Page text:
Photograph by Daniel Lin/Daily News-Record

Former Spiders men’s basketball coach Dick Tarrant is a legend for his winning teams and NCAA Tournament upsets. Besides his basketball accomplishments, he’s also partly responsible for the professional success of one of his players, Eric English, R’89 — even if he didn’t know it at the time.

Before each season, Tarrant invited an FBI agent to speak to the team about point-shaving and other potential pitfalls. After arriving on campus undecided about what he wanted to study, English became interested in working for the FBI. He discussed the possibility with an agent, who recommended English spend time with a local law enforcement agency to gain experience.

After graduating with a criminal justice degree, he joined the Richmond Police Department.

“I found my passion,” said English, a 6-foot-2 guard on the Richmond team that famously advanced to the 1988 Sweet 16. “Within six months, I knew this is what I was going to do with the rest of my career.”

Rising through the ranks of RPD provided English with a wealth of experience. In a nearly 30-year career with the department, he served as a bike officer, investigated property crimes, and served on the training staff as he ascended the ranks to deputy police chief. English also oversaw critical incident management and watch commanders, who are the night supervisors for the department.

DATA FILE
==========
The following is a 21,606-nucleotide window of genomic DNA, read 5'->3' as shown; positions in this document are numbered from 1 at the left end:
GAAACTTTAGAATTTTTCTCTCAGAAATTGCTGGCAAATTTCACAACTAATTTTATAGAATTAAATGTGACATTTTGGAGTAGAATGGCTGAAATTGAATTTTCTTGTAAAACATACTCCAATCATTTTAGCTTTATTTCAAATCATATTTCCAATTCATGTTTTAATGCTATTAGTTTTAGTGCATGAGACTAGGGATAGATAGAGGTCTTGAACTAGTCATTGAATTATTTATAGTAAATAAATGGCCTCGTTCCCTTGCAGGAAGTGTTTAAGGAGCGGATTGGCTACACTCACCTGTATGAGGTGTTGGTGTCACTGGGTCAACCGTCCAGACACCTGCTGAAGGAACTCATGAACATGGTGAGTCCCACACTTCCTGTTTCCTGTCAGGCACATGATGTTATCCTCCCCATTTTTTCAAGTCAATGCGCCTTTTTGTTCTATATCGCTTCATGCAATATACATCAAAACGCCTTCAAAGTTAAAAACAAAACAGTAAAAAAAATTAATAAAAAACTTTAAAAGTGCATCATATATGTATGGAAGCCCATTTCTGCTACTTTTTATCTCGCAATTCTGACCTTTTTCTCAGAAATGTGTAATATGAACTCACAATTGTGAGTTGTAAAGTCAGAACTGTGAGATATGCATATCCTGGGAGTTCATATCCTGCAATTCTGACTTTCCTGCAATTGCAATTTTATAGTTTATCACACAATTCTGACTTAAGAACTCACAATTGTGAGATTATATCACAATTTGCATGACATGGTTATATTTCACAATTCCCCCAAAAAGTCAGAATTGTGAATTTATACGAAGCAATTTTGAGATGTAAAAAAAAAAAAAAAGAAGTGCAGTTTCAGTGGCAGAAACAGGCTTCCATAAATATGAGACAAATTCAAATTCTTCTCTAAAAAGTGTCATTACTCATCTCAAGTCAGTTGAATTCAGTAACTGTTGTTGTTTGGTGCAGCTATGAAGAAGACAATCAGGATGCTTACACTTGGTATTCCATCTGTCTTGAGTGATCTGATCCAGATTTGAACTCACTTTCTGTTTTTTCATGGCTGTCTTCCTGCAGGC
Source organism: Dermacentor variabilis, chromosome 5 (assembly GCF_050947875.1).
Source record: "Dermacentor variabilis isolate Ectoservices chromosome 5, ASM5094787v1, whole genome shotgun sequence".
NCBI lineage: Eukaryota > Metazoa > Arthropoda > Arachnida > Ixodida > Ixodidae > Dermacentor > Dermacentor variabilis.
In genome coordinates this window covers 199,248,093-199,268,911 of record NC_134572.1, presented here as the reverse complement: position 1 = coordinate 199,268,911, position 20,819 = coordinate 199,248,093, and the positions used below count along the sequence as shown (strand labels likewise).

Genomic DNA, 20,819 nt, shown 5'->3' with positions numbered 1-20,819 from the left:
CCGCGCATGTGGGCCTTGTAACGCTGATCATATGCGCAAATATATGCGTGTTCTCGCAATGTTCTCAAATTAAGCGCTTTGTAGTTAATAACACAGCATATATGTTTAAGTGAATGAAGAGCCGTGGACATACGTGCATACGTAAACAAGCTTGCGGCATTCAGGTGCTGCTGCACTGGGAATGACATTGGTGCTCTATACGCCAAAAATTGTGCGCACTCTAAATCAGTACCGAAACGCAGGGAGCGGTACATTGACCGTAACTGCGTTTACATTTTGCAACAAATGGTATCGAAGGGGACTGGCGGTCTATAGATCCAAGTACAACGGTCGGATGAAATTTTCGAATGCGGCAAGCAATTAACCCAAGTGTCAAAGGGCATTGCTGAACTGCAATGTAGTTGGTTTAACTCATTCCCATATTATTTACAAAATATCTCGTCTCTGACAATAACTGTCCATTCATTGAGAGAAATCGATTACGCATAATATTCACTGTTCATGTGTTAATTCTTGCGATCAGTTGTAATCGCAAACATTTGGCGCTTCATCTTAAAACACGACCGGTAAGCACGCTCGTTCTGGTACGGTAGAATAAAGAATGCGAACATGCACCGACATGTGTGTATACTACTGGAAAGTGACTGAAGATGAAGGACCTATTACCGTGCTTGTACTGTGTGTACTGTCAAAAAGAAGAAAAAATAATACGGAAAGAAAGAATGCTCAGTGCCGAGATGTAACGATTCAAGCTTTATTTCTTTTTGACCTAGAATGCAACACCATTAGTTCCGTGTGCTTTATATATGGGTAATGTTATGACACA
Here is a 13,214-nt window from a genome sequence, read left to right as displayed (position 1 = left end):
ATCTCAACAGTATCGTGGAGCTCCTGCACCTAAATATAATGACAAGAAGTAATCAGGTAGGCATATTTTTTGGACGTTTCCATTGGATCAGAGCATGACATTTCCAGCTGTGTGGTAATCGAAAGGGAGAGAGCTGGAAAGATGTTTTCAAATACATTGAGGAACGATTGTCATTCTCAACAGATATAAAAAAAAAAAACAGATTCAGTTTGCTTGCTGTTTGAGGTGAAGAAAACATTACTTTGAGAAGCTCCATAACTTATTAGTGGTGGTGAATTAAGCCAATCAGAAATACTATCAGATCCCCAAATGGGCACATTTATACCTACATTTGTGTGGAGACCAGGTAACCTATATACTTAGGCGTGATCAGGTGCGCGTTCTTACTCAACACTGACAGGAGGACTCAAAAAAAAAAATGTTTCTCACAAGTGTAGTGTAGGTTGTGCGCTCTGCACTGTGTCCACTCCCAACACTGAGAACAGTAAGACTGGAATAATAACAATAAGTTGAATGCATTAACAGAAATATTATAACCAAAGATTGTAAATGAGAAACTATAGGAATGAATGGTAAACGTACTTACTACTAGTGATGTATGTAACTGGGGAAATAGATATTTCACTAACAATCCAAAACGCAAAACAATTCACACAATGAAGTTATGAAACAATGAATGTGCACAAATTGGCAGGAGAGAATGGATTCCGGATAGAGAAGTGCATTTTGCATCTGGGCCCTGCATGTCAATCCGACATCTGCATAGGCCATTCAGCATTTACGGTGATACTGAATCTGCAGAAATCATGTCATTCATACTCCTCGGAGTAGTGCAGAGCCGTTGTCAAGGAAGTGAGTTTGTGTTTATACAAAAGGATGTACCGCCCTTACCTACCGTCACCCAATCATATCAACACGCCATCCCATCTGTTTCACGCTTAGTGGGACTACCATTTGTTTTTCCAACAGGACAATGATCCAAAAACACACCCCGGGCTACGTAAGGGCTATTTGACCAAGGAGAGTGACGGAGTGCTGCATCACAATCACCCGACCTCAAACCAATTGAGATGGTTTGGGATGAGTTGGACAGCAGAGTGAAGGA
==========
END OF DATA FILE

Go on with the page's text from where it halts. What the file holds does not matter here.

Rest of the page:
That background propelled him to his current role, to which he was appointed in September 2018: police chief in Harrisonburg, Virginia.

Taking a leadership role allows me to navigate in an organization and make some changes to make the department better for the organization and the citizens,” he said. “I can bring fresh ideas from my experience in Richmond.”

In leading a department with 112 sworn officers, English is much less focused on violent crime — there were zero murders in his first year on the job — but still faces issues such as nuisance crimes and home-lessness. Harrisonburg, located in the scenic Shenandoah Valley, also is home to James Madison University and its large student population, most of whom live off campus.

Since taking over, English has shaken up how the department recruits new officers. He’s emphasized bringing in candidates who reflect the diverse community and can effectively communicate with local residents.

“As I’ve grown in the profession, I’ve learned different things to help me navigate,” he said. “I want to help people in society. In law enforcement, we can help people in so many different ways.”

English appreciates his tranquil new surroundings giving him the ability to focus on resolving specific problem areas. It’s a significant change from the RPD, which he described as “policing on steroids.”

In Richmond, he would go home after his shift ended and wait for his phone to ring, informing him of a potential crisis. In Harrisonburg, he does not get those calls.